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To the DIY exterminator it is still a good idea to learn more about your culprit, so here is some information about the termite that may be useful in your duties to rid them from your existence.

Termites are eusocial insects that are classified at the taxonomic rank of infraorder Isoptera, or as epifamily Termitoidae within the cockroach order Blattodea. Termites were once classified in a separate order from cockroaches, but recent phylogenetic studies indicate that they evolved from close ancestors of cockroaches during the Jurassic or Triassic. However, the first termites possibly emerged during the Permian or even the Carboniferous. About 3,106 species are currently described, with a few hundred more left to be described. Although these insects are often called "white ants", they are not ants.

Like ants and some bees and wasps from the separate order Hymenoptera, termites divide labor among castes consisting of sterile male and female "workers" and "soldiers". All colonies have fertile males called "kings" and one or more fertile females called "queens". Termites mostly feed on dead plant material and cellulose, generally in the form of wood, leaf litter, soil, or animal dung. Termites are major detritivores, particularly in the subtropical and tropical regions, and their recycling of wood and plant matter is of considerable ecological importance.

Termites are among the most successful groups of insects on Earth, colonizing most landmasses except for Antarctica. Their colonies range in size from a few hundred individuals to enormous societies with several million individuals. Termite queens have the longest lifespan of any insect in the world, with some queens reportedly living up to 30 to 50 years. Unlike ants, which undergo a complete metamorphosis, each individual termite goes through an incomplete metamorphosis that proceeds through egg, nymph, and adult stages. Colonies are described as superorganisms because the termites form part of a self-regulating entity: the colony itself.

Termites are a delicacy in the diet of some human cultures and are used in many traditional medicines. Several hundred species are economically significant as pests that can cause serious damage to buildings, crops, or plantation forests. Some species, such as the West Indian drywood termite (Cryptotermes brevis), are regarded as invasive species.

Termites are found on all continents except Antarctica. The diversity of termite species is low in North America and Europe (10 species known in Europe and 50 in North America), but is high in South America, where over 400 species are known. Of the 3,000-termite species currently classified, 1,000 are found in Africa, where mounds are extremely abundant in certain regions. Approximately 1.1 million active termite mounds can be found in the northern Kruger National Park alone. In Asia, there are 435 species of termites, which are mainly distributed in China. Within China, termite species are restricted to mild tropical and subtropical habitats south of the Yangtze River. In Australia, all ecological groups of termites (dampwood, drywood, subterranean) are endemic to the country, with over 360 classified species.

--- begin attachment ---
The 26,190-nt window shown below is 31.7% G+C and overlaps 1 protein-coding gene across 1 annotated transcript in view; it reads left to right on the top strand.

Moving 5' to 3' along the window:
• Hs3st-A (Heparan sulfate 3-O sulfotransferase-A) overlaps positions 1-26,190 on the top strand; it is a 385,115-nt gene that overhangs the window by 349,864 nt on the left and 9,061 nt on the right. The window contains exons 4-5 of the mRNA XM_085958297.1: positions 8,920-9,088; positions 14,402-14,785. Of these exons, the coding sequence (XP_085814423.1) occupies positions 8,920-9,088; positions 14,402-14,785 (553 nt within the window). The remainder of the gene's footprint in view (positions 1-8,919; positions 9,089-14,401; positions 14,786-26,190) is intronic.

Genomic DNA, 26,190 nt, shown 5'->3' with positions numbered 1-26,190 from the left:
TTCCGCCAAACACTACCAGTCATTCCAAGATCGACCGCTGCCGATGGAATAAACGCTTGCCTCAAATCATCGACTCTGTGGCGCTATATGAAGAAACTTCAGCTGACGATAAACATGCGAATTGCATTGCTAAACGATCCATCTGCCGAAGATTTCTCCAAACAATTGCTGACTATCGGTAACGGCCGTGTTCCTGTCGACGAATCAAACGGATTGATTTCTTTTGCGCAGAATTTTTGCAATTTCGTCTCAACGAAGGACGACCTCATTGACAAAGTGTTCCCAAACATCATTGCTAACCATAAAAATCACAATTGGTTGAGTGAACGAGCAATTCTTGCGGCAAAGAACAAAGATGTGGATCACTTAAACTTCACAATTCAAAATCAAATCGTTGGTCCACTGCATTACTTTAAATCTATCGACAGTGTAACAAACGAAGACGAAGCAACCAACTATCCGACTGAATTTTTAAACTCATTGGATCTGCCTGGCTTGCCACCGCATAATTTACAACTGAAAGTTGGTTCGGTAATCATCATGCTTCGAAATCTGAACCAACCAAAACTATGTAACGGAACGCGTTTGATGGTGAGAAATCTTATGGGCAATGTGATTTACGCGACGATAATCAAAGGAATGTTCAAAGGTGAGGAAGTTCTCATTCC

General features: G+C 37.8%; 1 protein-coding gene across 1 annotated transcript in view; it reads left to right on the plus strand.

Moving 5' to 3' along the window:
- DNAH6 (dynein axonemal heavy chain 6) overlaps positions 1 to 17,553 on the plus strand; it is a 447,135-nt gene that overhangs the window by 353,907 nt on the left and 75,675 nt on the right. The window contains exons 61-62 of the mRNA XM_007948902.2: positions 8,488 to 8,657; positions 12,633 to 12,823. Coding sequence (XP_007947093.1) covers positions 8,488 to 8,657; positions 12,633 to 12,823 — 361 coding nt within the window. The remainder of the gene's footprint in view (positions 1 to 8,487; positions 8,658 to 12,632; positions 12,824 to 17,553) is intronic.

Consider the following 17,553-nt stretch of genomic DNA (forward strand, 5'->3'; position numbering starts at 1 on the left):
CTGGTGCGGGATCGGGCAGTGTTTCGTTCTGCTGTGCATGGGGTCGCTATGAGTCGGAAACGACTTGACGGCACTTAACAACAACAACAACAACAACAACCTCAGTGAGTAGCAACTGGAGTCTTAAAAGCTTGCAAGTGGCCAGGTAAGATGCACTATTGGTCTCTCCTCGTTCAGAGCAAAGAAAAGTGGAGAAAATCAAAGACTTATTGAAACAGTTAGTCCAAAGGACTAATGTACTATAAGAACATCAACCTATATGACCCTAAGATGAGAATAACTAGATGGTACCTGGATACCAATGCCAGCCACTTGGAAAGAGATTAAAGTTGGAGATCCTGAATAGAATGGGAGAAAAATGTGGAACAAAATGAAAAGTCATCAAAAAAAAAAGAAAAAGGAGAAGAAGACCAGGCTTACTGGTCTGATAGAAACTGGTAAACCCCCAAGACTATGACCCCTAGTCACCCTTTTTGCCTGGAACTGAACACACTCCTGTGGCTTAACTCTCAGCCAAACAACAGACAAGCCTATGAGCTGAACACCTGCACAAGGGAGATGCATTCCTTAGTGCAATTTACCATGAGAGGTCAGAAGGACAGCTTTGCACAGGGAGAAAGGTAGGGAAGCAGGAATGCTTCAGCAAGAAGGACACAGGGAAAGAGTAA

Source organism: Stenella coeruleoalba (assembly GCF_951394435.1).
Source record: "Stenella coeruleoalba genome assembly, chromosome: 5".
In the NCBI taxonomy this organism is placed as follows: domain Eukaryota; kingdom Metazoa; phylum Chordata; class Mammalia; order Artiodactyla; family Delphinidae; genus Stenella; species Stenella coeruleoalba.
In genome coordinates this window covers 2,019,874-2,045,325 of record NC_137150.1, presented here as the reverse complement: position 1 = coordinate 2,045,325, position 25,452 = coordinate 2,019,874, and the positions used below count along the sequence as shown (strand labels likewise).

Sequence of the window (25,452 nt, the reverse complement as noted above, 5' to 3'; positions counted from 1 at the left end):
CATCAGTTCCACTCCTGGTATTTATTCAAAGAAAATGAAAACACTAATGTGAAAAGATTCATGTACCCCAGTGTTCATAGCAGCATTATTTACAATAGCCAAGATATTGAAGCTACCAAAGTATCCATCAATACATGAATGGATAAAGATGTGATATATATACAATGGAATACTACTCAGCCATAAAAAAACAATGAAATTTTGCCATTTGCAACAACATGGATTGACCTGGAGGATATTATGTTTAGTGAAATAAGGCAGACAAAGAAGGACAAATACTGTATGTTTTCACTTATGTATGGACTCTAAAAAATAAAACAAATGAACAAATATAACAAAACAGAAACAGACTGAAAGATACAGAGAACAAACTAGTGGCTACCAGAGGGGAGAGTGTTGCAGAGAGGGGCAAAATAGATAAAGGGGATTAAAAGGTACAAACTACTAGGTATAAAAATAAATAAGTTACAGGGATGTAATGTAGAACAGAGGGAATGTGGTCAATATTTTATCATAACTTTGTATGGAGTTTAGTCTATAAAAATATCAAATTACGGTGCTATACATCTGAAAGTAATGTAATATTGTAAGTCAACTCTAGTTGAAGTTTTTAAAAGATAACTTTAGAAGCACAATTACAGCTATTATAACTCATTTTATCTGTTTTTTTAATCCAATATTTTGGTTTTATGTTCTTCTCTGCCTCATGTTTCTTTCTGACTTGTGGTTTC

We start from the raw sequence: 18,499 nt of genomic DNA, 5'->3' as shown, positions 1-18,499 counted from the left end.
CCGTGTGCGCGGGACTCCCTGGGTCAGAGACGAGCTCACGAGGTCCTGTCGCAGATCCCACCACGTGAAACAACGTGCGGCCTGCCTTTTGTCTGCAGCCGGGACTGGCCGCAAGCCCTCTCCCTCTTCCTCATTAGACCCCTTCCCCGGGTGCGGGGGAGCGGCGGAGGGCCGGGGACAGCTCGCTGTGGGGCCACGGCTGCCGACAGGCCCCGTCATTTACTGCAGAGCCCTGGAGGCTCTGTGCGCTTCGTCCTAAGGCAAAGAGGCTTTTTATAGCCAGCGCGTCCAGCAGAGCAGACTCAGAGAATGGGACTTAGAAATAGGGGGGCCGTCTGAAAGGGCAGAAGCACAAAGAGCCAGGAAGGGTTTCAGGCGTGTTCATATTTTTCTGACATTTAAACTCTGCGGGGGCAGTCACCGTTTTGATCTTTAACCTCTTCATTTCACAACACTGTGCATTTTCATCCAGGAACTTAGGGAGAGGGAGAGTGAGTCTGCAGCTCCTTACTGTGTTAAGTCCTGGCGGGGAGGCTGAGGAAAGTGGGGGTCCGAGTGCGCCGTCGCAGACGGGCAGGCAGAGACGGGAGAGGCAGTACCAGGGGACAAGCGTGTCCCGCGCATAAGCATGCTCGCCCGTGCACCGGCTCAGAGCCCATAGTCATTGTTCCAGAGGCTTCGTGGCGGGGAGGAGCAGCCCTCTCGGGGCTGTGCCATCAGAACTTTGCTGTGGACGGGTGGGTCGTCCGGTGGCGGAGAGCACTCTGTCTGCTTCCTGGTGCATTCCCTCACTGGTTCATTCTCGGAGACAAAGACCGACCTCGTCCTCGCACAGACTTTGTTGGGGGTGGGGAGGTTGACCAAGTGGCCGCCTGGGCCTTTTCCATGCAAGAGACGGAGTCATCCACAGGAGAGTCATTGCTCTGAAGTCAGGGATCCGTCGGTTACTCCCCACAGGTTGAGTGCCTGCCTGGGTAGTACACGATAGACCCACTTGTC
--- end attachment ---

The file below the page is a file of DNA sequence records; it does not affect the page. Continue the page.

Due to their soft cuticles, termites do not inhabit cool or cold habitats. There are three ecological groups of termites: dampwood, drywood and subterranean. Dampwood termites are found only in coniferous forests, and drywood termites are found in hardwood forests; subterranean termites live in widely diverse areas. One species in the drywood group is the West Indian drywood termite (Cryptotermes brevis), which is an invasive species in Australia.

Termites are often compared with the social Hymenoptera (ants and various species of bees and wasps), but their differing evolutionary origins result in major differences in life cycle. In the eusocial Hymenoptera, the workers are exclusively female, males (drones) are haploid and develop from unfertilized eggs, while females (both workers and the queen) are diploid and develop from fertilized eggs. In contrast, worker termites, which constitute the majority in a colony, are diploid individuals of both sexes and develop from fertilized eggs. Depending on species, male and female workers may have different roles in a termite colony.

The life cycle of a termite begins with an egg but is different from that of a bee or ant in that it goes through a developmental process called incomplete metamorphosis, with egg, nymph and adult stages. Nymphs resemble small adults, and go through a series of moults as they grow. In some species, eggs go through four moulting stages and nymphs go through three. Nymphs first moult into workers, and then some workers go through further moulting and become soldiers or alates; workers become alates only by moulting into alate nymphs.

The development of nymphs into adults can take months; the time period depends on food availability, temperature, and the general population of the colony. Since nymphs are unable to feed themselves, workers must feed them, but workers also take part in the social life of the colony and have certain other tasks to accomplish such as foraging, building or maintaining the nest or tending to the queen. Pheromones regulate the caste system in termite colonies, preventing all but a very few of the termites from becoming fertile queens.